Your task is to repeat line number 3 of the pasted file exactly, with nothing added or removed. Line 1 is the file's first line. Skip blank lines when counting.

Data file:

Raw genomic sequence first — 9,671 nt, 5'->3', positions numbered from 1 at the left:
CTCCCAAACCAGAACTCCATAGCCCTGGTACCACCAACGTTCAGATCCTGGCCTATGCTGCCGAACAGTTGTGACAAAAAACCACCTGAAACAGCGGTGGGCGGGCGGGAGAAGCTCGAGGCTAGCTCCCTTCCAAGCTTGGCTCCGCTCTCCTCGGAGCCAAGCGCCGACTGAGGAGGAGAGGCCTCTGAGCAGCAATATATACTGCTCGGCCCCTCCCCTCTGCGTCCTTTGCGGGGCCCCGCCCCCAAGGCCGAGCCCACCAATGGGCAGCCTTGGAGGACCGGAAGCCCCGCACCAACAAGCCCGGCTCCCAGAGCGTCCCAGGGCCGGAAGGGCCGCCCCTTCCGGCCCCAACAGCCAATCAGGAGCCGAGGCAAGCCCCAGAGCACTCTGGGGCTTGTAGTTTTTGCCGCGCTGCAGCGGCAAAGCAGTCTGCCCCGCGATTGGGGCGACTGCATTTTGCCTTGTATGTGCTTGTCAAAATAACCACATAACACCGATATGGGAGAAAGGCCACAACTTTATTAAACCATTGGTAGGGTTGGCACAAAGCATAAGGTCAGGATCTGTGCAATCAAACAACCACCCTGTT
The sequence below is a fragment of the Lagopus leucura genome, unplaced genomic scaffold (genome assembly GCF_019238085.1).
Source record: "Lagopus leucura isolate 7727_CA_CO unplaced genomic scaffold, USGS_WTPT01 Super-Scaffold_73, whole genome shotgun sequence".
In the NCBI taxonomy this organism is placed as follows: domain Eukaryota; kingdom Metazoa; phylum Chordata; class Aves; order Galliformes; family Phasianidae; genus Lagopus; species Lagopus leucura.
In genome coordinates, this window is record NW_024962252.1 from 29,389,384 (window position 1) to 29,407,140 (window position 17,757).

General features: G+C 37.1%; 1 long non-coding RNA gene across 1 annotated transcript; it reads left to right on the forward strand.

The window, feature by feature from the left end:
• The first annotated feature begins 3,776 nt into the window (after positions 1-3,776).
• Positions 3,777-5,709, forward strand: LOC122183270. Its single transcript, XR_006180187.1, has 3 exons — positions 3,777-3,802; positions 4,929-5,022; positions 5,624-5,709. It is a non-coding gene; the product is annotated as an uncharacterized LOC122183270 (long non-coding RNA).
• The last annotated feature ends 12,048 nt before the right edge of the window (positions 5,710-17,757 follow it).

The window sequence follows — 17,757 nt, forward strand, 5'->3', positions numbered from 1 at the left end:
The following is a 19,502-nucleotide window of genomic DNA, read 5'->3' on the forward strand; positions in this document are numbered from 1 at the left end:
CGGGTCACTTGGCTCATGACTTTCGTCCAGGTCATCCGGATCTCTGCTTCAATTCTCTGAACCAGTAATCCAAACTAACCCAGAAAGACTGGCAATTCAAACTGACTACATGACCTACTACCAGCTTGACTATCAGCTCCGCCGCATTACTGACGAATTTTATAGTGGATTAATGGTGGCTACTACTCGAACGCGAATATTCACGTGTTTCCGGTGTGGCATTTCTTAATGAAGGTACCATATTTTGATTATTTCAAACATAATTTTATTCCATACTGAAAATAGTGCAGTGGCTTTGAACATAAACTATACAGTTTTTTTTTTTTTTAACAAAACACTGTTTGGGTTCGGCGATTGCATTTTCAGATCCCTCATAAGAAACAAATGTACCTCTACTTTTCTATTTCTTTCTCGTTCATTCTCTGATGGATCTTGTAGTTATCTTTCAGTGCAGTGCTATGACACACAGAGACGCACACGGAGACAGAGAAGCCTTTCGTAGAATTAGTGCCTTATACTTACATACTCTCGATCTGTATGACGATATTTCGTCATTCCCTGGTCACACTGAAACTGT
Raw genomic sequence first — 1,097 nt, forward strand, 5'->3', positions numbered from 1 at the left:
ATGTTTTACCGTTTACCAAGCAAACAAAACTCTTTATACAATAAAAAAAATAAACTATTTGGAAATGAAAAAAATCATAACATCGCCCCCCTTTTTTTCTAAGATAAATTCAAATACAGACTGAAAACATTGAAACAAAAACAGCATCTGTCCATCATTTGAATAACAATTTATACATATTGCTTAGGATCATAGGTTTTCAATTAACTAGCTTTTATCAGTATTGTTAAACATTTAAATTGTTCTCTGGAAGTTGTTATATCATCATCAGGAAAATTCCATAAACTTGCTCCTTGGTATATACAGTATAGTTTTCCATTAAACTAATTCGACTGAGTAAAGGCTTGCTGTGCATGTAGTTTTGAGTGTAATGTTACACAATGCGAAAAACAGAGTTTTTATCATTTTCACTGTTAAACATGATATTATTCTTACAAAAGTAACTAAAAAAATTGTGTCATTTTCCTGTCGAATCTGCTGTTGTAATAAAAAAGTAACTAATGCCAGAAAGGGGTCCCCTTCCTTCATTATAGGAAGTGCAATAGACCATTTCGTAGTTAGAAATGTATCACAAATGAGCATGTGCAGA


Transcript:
The sequence below is a fragment of the Lagopus leucura genome, unplaced genomic scaffold (genome assembly GCF_019238085.1).